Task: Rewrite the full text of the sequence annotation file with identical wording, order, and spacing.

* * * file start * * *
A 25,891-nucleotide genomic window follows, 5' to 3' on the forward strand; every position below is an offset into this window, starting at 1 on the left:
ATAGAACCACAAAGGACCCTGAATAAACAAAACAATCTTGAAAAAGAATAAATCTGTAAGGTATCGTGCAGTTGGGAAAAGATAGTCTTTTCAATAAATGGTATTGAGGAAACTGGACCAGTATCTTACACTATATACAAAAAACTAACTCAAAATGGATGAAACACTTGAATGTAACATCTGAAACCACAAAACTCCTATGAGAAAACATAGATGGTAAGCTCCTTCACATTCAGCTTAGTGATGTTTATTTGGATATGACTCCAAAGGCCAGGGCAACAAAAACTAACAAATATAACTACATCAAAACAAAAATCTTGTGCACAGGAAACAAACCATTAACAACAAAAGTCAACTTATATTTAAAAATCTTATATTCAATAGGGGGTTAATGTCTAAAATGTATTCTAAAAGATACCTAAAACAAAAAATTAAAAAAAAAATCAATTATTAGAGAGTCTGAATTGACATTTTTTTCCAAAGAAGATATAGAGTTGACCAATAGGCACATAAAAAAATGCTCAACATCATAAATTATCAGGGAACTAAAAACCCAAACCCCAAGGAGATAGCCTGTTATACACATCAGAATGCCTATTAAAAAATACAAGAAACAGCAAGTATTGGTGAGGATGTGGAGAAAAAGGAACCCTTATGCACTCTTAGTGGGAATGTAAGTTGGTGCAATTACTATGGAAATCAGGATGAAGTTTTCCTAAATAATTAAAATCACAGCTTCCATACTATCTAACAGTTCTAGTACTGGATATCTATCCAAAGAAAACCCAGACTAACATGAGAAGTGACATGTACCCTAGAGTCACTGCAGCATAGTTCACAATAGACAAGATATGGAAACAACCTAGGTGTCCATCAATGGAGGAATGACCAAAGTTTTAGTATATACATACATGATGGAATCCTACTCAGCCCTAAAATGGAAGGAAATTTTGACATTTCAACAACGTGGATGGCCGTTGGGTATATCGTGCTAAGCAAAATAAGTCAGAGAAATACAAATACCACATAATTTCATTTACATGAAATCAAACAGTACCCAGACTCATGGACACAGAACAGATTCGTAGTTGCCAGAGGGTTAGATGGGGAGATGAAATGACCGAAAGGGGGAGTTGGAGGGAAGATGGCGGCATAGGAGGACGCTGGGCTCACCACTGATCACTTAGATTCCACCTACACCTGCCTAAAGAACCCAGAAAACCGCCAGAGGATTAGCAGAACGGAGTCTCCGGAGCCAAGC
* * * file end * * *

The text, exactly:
A 25,891-nucleotide genomic window follows, 5' to 3' on the forward strand; every position below is an offset into this window, starting at 1 on the left:
ATAGAACCACAAAGGACCCTGAATAAACAAAACAATCTTGAAAAAGAATAAATCTGTAAGGTATCGTGCAGTTGGGAAAAGATAGTCTTTTCAATAAATGGTATTGAGGAAACTGGACCAGTATCTTACACTATATACAAAAAACTAACTCAAAATGGATGAAACACTTGAATGTAACATCTGAAACCACAAAACTCCTATGAGAAAACATAGATGGTAAGCTCCTTCACATTCAGCTTAGTGATGTTTATTTGGATATGACTCCAAAGGCCAGGGCAACAAAAACTAACAAATATAACTACATCAAAACAAAAATCTTGTGCACAGGAAACAAACCATTAACAACAAAAGTCAACTTATATTTAAAAATCTTATATTCAATAGGGGGTTAATGTCTAAAATGTATTCTAAAAGATACCTAAAACAAAAAATTAAAAAAAAAATCAATTATTAGAGAGTCTGAATTGACATTTTTTTCCAAAGAAGATATAGAGTTGACCAATAGGCACATAAAAAAATGCTCAACATCATAAATTATCAGGGAACTAAAAACCCAAACCCCAAGGAGATAGCCTGTTATACACATCAGAATGCCTATTAAAAAATACAAGAAACAGCAAGTATTGGTGAGGATGTGGAGAAAAAGGAACCCTTATGCACTCTTAGTGGGAATGTAAGTTGGTGCAATTACTATGGAAATCAGGATGAAGTTTTCCTAAATAATTAAAATCACAGCTTCCATACTATCTAACAGTTCTAGTACTGGATATCTATCCAAAGAAAACCCAGACTAACATGAGAAGTGACATGTACCCTAGAGTCACTGCAGCATAGTTCACAATAGACAAGATATGGAAACAACCTAGGTGTCCATCAATGGAGGAATGACCAAAGTTTTAGTATATACATACATGATGGAATCCTACTCAGCCCTAAAATGGAAGGAAATTTTGACATTTCAACAACGTGGATGGCCGTTGGGTATATCGTGCTAAGCAAAATAAGTCAGAGAAATACAAATACCACATAATTTCATTTACATGAAATCAAACAGTACCCAGACTCATGGACACAGAACAGATTCGTAGTTGCCAGAGGGTTAGATGGGGAGATGAAATGACCGAAAGGGGGAGTTGGAGGGAAGATGGCGGCATAGGAGGACGCTGGGCTCACCACTGATCACTTAGATTCCACCTACACCTGCCTAAAGAACCCAGAAAACCGCCAGAGGATTAGCAGAACGGAGTCTCCGGAGCCAAGC